Crumbling Angus roads are showing an accelerating rate of deterioration as pothole problems mount up for the under-pressure council.
New data has revealed the worsening state of A, B and C-class routes across the county which has seen the authority slip out of the top tier of the road condition league tables for Scottish councils.
The figures have brought a warning drivers could be facing greater danger on poorly maintained routes if steps are not take to put the brakes on the decline in road condition.
Just days after councillors agreed to pump an extra £750,000 into the Angus roads maintenance budget, a Scottish Road Maintenance Condition Survey delivered to communities committee councillors has shown the Angus slide out of the top eight Scots councils to eleventh position.
In 2017/18 23.4 kilometres of Angus roads were resurfaced.
Roads and transport service leader Walter Scott’s report said good practice suggests roads should be resurfaced once every 40 years, equating to 45km per annum in Angus.
“Our rate of surfacing is on average once every 77 years approximately.
“Realistically budgets would need to be much higher to reduce this figure and few if any local roads authorities achieve this.
“An alternative proof of performance of our road network may be taken from reasonably good SRMCS rates and reasonably low claim settlement rates, the latter of which Angus achieves,” he added.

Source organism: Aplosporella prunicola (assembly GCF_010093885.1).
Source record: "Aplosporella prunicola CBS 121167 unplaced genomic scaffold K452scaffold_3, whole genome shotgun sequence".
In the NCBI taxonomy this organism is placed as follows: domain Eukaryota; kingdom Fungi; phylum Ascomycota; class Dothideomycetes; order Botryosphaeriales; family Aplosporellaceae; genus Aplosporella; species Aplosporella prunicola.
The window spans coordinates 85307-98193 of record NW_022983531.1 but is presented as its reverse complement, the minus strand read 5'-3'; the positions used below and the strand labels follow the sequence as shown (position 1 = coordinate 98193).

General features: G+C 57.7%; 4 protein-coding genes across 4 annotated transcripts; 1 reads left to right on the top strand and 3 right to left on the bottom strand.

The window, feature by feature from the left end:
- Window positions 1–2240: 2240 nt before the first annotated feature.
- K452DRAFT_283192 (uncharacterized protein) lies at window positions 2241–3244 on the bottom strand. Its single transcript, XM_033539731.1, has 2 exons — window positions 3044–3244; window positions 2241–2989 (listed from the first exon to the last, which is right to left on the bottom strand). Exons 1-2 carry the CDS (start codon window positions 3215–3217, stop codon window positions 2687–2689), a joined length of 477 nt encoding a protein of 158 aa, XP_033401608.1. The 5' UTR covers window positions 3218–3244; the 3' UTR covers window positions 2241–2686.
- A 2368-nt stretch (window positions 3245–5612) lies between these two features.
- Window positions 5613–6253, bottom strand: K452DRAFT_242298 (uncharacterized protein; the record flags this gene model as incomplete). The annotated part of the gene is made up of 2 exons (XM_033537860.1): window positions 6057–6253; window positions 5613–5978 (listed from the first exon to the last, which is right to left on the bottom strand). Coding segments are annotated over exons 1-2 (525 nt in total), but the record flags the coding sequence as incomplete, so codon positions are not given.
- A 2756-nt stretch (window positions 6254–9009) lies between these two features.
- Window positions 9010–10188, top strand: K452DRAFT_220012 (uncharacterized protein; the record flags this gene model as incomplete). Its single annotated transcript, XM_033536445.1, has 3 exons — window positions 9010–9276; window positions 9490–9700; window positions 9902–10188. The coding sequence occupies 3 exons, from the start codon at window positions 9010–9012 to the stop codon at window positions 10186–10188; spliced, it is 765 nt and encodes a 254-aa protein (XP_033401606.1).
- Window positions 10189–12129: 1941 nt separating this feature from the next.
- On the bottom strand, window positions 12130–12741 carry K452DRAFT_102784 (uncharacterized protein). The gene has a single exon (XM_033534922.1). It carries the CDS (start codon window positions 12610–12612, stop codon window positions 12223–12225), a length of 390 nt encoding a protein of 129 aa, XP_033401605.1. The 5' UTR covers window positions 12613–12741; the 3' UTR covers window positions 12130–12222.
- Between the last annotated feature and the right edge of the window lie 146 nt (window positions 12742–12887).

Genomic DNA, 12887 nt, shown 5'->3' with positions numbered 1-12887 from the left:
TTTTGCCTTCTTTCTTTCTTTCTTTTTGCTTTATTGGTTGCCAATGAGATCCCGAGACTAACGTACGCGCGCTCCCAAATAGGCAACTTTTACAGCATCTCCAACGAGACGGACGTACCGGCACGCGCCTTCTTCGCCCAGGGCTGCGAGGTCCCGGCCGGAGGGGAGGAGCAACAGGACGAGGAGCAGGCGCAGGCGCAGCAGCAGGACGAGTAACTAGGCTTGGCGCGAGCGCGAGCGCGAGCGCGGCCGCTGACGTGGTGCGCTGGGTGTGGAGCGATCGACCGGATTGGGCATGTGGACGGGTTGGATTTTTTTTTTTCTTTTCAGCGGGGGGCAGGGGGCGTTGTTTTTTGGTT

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Surface dressing rates were further from the good practice rates, with the 52km tally less than a third of the 180km which would have to be completed if the council was hitting the good practice target of every ten years.
Benchmark figures showed the Angus spend per km to have risen to £9,046 in 2017/18 from £8639 the previous year. Last year’s figure was exactly £1,500 below the Scottish average.
Dundee was Scotland’s third highest spender at £20,120 per km.
Mr Scott’s report warned further budget pressures would likely lead to a slide down the SRMCS results table.
“This will correspond with increased risks of claims for damage, increased concerns for road safety, as well as customer satisfaction and the council’s reputation,” he said.
“More reactive pothole filling in future years is the most likely response, which is less efficient and cost effective.”
Angus Provost Ronnie Proctor said he was concerned that despite a “good, strong roads maintenance regime” that the condition of Angus roads was continuing to deteriorate.
“If roads maintenance slips further it might lead to them becoming dangerous to motorists and pedestrians alike,” said the Kirriemuir Conservative.